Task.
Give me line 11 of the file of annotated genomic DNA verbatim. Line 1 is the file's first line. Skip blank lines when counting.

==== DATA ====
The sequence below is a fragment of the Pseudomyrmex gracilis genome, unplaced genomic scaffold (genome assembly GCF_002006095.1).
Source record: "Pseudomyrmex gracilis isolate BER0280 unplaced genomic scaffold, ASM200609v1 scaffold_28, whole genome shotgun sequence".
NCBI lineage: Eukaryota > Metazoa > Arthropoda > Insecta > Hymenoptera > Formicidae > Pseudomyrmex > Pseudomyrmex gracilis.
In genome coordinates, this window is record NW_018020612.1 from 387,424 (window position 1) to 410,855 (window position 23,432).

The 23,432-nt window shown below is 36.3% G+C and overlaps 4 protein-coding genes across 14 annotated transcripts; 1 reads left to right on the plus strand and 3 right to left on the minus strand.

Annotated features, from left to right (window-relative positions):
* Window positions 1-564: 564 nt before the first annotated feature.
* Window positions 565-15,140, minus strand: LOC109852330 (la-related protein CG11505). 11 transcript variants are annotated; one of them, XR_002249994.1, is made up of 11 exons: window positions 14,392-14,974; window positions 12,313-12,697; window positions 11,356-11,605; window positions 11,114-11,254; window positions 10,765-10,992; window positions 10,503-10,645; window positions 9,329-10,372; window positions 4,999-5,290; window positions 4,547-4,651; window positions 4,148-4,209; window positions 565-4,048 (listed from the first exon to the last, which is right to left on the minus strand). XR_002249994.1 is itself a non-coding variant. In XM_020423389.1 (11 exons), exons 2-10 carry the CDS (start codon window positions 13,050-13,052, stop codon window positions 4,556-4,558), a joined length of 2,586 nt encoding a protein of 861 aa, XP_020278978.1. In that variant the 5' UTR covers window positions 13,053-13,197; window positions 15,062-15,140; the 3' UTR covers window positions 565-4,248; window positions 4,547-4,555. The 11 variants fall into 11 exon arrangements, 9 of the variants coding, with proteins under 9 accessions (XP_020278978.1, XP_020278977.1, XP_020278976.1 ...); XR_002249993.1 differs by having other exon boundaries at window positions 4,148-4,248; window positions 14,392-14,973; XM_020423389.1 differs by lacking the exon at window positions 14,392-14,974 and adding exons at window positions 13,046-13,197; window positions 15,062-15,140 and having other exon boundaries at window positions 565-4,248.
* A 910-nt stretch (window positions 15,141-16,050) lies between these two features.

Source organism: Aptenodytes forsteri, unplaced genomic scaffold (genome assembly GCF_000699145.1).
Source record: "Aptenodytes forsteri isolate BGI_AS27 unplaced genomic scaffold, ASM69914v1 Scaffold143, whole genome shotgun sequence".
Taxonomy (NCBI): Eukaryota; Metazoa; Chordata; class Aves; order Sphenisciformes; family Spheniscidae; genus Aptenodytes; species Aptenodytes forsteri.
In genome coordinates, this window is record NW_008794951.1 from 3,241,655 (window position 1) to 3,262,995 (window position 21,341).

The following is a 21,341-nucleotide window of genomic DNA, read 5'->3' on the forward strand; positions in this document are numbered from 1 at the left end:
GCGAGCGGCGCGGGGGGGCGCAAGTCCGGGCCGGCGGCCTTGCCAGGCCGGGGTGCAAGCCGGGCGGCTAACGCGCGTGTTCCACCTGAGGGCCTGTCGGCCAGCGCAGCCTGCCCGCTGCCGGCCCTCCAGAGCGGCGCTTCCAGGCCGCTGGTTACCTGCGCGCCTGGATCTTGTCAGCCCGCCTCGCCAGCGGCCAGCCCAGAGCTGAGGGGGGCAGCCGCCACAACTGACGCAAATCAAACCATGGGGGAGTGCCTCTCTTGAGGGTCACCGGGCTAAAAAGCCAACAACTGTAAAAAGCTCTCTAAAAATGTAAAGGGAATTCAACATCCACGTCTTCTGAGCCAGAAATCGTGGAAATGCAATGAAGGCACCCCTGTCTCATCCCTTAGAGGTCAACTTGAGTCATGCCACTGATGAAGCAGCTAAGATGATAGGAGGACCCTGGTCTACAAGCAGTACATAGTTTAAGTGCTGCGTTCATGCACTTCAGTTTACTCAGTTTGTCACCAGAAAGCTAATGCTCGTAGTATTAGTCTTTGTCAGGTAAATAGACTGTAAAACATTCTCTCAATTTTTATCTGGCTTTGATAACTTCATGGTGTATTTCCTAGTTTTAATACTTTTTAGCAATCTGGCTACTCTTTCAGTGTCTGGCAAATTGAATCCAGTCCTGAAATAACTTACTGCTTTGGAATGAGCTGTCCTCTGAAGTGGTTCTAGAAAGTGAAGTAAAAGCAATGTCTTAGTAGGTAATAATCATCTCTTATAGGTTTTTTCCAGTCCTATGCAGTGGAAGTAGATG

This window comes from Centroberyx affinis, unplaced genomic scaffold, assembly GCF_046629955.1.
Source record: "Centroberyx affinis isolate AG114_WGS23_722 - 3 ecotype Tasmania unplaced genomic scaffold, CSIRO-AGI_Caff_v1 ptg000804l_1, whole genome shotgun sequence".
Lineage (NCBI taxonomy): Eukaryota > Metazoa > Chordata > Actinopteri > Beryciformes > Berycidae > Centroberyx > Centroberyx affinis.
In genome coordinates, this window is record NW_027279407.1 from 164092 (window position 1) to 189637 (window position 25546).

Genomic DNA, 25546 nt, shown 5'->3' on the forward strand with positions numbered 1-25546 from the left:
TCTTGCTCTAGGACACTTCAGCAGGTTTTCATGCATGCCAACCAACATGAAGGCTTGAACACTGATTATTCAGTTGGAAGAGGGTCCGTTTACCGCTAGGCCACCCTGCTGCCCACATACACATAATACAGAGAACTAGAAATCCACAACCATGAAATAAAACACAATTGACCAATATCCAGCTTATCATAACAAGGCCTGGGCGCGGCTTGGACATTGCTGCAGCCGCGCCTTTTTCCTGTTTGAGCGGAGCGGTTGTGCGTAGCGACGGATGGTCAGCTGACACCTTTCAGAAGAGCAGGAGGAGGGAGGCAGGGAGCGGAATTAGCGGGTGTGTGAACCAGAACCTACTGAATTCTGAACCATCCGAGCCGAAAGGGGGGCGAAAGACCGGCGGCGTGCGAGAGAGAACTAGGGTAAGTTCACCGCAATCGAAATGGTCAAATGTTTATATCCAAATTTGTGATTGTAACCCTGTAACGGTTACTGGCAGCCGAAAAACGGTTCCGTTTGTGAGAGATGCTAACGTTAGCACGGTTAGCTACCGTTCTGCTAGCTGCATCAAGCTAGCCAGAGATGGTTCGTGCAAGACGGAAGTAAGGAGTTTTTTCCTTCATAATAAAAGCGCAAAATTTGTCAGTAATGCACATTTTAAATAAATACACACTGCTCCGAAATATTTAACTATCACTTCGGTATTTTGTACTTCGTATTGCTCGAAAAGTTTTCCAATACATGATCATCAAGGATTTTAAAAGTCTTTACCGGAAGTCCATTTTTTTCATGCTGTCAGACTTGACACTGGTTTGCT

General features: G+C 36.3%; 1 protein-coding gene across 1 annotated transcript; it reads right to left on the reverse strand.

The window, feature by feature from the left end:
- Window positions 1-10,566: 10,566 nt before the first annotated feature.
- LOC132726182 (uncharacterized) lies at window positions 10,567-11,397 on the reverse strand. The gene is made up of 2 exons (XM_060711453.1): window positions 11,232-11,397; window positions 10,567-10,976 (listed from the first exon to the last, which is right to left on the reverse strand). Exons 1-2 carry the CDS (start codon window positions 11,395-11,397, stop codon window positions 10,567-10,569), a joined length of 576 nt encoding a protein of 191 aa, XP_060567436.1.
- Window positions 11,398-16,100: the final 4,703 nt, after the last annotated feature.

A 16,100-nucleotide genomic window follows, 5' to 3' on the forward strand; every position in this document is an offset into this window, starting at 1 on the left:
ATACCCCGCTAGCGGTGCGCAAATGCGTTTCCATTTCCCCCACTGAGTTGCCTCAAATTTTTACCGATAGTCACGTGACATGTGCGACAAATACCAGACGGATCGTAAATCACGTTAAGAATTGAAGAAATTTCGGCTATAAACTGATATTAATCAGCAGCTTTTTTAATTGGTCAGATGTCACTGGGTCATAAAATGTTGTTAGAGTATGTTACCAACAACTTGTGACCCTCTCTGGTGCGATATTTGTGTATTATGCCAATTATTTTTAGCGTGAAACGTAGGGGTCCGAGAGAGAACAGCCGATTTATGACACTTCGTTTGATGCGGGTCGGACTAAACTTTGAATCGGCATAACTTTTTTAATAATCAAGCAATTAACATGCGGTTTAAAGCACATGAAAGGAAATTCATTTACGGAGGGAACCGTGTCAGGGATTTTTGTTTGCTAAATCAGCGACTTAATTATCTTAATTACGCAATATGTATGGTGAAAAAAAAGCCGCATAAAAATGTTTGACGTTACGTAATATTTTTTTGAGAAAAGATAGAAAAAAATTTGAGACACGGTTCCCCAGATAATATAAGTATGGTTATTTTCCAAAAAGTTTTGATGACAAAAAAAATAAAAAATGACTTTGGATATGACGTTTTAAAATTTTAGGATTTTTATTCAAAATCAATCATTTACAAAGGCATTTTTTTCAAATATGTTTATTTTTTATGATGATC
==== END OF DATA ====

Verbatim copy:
Source record: "Aptenodytes forsteri isolate BGI_AS27 unplaced genomic scaffold, ASM69914v1 Scaffold143, whole genome shotgun sequence".